The Supreme Court wrestled Wednesday with a case that could make it easier for the president to fire the head of the agency that oversees government-controlled mortgage giants Fannie Mae and Freddie Mac.
But the justices seemed skeptical about doing what shareholders of the companies have asked: setting aside an agreement under which the companies have paid the government more than $245 billion. That money was compensation for the taxpayer bailout Fannie and Freddie received after the 2007 housing market crash.
Justice Neil Gorsuch called the shareholders' ask “a big one" and "hard for us to swallow.”
The case before the justices involves the Federal Housing Finance Agency, which oversees Fannie and Freddie and was created following the housing market crash. One of the questions for the court, which has been hearing arguments by phone because of the coronavirus pandemic, is whether the agency's structure violates the Constitution.
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The case is in many ways similar toone the justices decided earlier this year involving the FHFA's companion agency, the Consumer Financial Protection Bureau. The CFPB, the government’s consumer watchdog agency, was created by Congress in response to the same financial crisis.
In the case involving the CFPB, the court struck down restrictions Congress imposed that said the president could only fire the agency's director for “inefficiency, neglect of duty, or malfeasance in office.” Just as the head of the CFPB was, the head of the FHFA is nominated by the president and confirmed by the Senate to a five-year term. The director is then only removable by the president “for cause."
That structure can leave a new president with a director chosen by the previous president for some or all of the new president’s time in office.
Several justices, however, seemed to think there was at least one wrinkle that makes this case different from the one it decided earlier this year. That's because the agreement Fannie and Freddie shareholders are complaining about was entered into when the FHFA was headed by an acting director who could have been removed by the president for any reason.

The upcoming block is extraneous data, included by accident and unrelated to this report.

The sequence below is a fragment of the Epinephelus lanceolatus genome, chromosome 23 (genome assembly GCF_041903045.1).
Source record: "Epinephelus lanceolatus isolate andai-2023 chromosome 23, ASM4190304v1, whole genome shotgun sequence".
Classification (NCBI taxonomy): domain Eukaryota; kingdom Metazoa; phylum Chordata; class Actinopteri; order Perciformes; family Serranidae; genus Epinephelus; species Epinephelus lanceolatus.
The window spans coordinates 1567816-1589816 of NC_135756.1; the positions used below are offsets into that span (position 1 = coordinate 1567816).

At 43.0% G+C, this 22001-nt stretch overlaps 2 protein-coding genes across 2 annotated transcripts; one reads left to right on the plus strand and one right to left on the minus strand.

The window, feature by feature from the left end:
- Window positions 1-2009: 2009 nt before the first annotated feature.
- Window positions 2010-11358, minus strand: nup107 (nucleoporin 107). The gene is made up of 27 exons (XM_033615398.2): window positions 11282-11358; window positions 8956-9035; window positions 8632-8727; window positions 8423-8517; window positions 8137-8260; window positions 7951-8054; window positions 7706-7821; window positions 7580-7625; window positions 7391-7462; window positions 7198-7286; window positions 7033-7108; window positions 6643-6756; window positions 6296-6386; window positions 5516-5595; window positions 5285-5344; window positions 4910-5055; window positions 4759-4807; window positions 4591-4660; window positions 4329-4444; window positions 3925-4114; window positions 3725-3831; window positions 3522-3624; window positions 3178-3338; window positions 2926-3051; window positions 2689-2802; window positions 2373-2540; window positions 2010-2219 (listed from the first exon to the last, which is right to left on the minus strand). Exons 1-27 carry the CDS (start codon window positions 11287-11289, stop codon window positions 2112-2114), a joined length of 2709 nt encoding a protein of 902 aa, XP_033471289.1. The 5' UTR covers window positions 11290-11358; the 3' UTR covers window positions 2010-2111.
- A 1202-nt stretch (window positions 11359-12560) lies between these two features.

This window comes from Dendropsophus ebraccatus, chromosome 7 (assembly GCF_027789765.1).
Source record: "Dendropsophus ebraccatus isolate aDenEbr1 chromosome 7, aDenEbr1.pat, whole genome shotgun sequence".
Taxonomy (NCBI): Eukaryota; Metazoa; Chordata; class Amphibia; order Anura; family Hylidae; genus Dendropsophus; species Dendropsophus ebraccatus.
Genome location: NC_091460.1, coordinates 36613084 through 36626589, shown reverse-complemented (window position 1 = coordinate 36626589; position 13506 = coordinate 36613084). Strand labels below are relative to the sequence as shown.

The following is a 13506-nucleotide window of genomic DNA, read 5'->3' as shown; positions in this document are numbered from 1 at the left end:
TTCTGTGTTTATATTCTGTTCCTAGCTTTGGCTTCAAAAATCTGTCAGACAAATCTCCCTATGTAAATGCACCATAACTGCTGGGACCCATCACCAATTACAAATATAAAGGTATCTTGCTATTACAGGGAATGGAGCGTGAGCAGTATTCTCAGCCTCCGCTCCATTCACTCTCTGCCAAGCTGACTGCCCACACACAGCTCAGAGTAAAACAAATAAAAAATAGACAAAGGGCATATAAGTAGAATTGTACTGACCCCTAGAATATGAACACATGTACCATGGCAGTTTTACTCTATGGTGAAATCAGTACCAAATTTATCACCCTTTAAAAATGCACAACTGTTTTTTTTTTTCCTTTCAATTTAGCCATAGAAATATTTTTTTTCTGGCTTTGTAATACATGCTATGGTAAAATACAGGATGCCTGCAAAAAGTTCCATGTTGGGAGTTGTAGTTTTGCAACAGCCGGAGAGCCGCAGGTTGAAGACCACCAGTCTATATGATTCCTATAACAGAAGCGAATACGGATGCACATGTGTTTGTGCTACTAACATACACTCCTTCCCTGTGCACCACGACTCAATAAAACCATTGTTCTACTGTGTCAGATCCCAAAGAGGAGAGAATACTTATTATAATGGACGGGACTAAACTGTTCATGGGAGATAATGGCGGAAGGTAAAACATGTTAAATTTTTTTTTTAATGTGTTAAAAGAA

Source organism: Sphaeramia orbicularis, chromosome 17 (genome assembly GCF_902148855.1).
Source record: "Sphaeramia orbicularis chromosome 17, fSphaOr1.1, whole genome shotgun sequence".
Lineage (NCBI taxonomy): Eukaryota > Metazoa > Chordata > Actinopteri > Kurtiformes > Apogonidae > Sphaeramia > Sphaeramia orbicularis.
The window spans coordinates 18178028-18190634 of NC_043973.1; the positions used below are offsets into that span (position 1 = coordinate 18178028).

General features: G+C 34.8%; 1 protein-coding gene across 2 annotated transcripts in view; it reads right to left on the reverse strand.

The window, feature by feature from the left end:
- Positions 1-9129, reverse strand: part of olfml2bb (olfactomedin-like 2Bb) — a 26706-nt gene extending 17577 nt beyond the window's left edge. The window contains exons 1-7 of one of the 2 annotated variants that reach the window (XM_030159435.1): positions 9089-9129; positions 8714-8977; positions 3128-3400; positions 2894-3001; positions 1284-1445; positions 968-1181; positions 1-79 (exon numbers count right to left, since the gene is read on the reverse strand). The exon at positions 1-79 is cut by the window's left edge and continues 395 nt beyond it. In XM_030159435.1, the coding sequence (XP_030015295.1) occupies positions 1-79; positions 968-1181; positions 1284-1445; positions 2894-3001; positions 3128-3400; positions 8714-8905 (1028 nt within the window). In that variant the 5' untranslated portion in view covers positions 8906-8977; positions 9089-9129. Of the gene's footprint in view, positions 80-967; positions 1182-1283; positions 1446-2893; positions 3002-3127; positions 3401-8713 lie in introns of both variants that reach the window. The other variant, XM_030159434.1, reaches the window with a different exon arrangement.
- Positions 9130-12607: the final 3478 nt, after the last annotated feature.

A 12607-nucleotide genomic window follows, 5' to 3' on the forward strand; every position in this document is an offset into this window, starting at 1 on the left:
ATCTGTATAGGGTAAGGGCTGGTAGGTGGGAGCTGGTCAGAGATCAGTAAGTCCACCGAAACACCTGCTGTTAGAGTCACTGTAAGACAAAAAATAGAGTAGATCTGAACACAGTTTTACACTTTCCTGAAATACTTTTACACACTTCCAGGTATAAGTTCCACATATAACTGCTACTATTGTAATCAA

The case before the justices could have significant consequences.
In 2008, in response to the housing crisis, the FHFA put both Fannie and Freddie in so-called government conservatorships and arranged a government bailout that ultimately amounted to $187 billion. Four years later, the government and Fannie and Freddie adopted new terms of their financial agreement for paying the money back. Under that agreement, Fannie and Freddie gave the government nearly all of their profits each quarter as a dividend. The shareholders have objected to that agreement. They argue it should be set aside because it was imposed by an unconstitutional agency.
But Justice Elena Kagan and Justice Samuel Alito suggested that setting aside a past action in the current case could have vast consequences for another similarly structured agency, the Social Security Administration, and perhaps other agencies. Kagan suggested some 17 million past decisions of the Social Security Administration could be void.
“So are we really going to void all of those decisions?” she asked.
The Trump administration, for its part, is arguing that the shareholders are barred from challenging the agreement. But the government is not defending the constitutionality of the FHFA's structure, and the Supreme Court has appointed a lawyer to argue that position.
The two consolidated cases the court is hearing are Collins v. Mnuchin, 19-422, and Mnuchin v. Collins, 19-563.